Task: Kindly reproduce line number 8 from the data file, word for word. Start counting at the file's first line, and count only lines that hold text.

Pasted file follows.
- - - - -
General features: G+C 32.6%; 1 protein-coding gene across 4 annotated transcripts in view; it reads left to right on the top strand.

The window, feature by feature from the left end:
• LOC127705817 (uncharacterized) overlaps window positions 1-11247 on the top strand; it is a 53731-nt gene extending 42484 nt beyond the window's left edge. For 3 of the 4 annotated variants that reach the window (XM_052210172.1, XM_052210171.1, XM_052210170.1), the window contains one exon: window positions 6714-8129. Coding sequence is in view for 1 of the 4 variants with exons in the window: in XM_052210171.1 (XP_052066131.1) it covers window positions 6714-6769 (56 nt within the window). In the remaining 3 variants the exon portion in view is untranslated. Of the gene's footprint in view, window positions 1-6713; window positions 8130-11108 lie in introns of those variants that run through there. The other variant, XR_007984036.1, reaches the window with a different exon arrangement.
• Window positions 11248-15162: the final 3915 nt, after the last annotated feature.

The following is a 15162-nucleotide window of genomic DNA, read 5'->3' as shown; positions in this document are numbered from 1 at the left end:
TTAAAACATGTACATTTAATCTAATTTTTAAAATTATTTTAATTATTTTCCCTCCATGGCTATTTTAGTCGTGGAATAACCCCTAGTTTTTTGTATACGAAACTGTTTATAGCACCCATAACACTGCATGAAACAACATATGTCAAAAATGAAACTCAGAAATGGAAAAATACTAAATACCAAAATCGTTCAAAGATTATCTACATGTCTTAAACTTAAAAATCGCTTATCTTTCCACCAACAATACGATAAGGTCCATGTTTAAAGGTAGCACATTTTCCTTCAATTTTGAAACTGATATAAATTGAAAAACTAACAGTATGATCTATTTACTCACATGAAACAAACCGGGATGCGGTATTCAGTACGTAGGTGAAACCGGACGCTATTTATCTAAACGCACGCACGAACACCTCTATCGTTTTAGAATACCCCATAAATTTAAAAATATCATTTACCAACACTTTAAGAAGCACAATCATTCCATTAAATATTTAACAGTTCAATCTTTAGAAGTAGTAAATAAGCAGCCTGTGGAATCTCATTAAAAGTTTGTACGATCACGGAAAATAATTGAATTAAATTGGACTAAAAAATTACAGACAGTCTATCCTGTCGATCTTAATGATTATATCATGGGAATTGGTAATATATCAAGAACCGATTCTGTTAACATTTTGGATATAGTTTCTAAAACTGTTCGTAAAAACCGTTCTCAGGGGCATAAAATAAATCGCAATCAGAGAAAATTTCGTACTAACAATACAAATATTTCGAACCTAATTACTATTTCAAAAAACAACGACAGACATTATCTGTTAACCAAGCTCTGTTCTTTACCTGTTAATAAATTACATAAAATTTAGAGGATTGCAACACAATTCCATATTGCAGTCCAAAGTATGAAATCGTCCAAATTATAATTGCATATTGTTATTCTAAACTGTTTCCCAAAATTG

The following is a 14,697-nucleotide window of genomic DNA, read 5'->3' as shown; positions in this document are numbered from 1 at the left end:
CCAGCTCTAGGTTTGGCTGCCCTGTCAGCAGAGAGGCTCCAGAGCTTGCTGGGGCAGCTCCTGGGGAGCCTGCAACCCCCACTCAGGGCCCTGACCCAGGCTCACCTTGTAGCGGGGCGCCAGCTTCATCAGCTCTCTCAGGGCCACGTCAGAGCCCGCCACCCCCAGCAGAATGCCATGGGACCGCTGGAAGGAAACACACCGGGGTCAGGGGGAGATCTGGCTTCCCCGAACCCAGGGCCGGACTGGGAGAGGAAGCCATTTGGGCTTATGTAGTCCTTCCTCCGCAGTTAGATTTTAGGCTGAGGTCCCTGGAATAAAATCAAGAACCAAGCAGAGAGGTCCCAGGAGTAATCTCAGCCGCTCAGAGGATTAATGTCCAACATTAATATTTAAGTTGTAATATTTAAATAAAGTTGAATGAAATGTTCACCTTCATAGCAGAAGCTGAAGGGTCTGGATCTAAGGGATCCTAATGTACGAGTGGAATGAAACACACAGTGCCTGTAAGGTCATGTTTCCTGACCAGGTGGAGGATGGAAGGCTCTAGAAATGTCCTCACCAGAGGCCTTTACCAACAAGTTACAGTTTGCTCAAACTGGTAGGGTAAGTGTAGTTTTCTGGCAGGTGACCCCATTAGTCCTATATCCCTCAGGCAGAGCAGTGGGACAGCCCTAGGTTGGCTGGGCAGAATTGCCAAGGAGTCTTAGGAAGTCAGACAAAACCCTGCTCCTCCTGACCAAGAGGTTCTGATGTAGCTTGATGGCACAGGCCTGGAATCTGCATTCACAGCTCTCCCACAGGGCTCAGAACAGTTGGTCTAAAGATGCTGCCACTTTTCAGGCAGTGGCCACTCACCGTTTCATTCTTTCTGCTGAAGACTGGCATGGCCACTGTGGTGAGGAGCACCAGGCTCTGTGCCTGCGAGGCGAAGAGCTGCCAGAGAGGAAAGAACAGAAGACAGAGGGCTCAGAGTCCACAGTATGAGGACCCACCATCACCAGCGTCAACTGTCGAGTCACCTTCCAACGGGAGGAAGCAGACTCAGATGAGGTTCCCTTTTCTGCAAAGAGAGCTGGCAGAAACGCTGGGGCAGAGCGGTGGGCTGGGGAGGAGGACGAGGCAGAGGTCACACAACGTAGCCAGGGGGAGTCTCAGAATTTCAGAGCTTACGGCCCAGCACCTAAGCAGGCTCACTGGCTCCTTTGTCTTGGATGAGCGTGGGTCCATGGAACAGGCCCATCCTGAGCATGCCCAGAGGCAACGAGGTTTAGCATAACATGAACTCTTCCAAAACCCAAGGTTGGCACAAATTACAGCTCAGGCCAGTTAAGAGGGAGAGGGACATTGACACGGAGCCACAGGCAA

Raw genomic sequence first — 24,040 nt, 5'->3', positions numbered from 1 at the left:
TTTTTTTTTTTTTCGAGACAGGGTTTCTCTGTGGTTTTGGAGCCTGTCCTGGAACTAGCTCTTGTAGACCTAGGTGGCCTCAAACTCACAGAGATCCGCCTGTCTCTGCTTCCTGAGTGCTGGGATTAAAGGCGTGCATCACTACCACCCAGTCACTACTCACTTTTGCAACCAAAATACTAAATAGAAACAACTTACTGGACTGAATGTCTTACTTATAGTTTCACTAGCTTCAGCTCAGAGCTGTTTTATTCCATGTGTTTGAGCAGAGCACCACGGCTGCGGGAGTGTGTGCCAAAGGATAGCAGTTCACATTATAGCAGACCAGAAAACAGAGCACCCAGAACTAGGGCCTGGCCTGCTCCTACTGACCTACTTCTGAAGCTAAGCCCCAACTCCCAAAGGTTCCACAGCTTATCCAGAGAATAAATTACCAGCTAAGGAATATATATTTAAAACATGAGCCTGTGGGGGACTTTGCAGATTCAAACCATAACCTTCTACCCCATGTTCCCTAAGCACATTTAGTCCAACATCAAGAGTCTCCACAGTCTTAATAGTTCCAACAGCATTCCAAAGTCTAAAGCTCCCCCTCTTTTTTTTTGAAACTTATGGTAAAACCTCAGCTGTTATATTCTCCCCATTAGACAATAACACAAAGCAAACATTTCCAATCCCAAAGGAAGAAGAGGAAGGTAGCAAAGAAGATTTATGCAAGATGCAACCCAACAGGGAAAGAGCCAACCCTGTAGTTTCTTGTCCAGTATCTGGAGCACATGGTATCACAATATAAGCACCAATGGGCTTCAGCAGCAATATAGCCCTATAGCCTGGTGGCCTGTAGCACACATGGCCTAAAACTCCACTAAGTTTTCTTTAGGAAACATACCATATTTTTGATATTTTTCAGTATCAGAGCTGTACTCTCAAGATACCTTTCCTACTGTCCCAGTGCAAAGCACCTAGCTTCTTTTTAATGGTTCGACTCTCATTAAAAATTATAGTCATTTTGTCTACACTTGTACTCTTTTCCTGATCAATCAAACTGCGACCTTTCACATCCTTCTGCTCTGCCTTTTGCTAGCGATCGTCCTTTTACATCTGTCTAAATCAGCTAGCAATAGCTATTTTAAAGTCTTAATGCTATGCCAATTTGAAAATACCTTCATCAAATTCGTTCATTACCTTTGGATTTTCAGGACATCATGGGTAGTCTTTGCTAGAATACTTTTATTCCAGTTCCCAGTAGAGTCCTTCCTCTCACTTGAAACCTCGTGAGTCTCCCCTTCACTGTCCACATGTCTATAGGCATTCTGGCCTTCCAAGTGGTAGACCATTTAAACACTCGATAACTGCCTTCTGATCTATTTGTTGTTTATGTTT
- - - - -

CCAGCTCTAGGTTTGGCTGCCCTGTCAGCAGAGAGGCTCCAGAGCTTGCTGGGGCAGCTCCTGGGGAGCCTGCAACCCCCACTCAGGGCCCTGACCCAGGCTCACCTTGTAGCGGGGCGCCAGCTTCATCAGCTCTCTCAGGGCCACGTCAGAGCCCGCCACCCCCAGCAGAATGCCATGGGACCGCTGGAAGGAAACACACCGGGGTCAGGGGGAGATCTGGCTTCCCCGAACCCAGGGCCGGACTGGGAGAGGAAGCCATTTGGGCTTATGTAGTCCTTCCTCCGCAGTTAGATTTTAGGCTGAGGTCCCTGGAATAAAATCAAGAACCAAGCAGAGAGGTCCCAGGAGTAATCTCAGCCGCTCAGAGGATTAATGTCCAACATTAATATTTAAGTTGTAATATTTAAATAAAGTTGAATGAAATGTTCACCTTCATAGCAGAAGCTGAAGGGTCTGGATCTAAGGGATCCTAATGTACGAGTGGAATGAAACACACAGTGCCTGTAAGGTCATGTTTCCTGACCAGGTGGAGGATGGAAGGCTCTAGAAATGTCCTCACCAGAGGCCTTTACCAACAAGTTACAGTTTGCTCAAACTGGTAGGGTAAGTGTAGTTTTCTGGCAGGTGACCCCATTAGTCCTATATCCCTCAGGCAGAGCAGTGGGACAGCCCTAGGTTGGCTGGGCAGAATTGCCAAGGAGTCTTAGGAAGTCAGACAAAACCCTGCTCCTCCTGACCAAGAGGTTCTGATGTAGCTTGATGGCACAGGCCTGGAATCTGCATTCACAGCTCTCCCACAGGGCTCAGAACAGTTGGTCTAAAGATGCTGCCACTTTTCAGGCAGTGGCCACTCACCGTTTCATTCTTTCTGCTGAAGACTGGCATGGCCACTGTGGTGAGGAGCACCAGGCTCTGTGCCTGCGAGGCGAAGAGCTGCCAGAGAGGAAAGAACAGAAGACAGAGGGCTCAGAGTCCACAGTATGAGGACCCACCATCACCAGCGTCAACTGTCGAGTCACCTTCCAACGGGAGGAAGCAGACTCAGATGAGGTTCCCTTTTCTGCAAAGAGAGCTGGCAGAAACGCTGGGGCAGAGCGGTGGGCTGGGGAGGAGGACGAGGCAGAGGTCACACAACGTAGCCAGGGGGAGTCTCAGAATTTCAGAGCTTACGGCCCAGCACCTAAGCAGGCTCACTGGCTCCTTTGTCTTGGATGAGCGTGGGTCCATGGAACAGGCCCATCCTGAGCATGCCCAGAGGCAACGAGGTTTAGCATAACATGAACTCTTCCAAAACCCAAGGTTGGCACAAATTACAGCTCAGGCCAGTTAAGAGGGAGAGGGACATTGACACGGAGCCACAGGCAA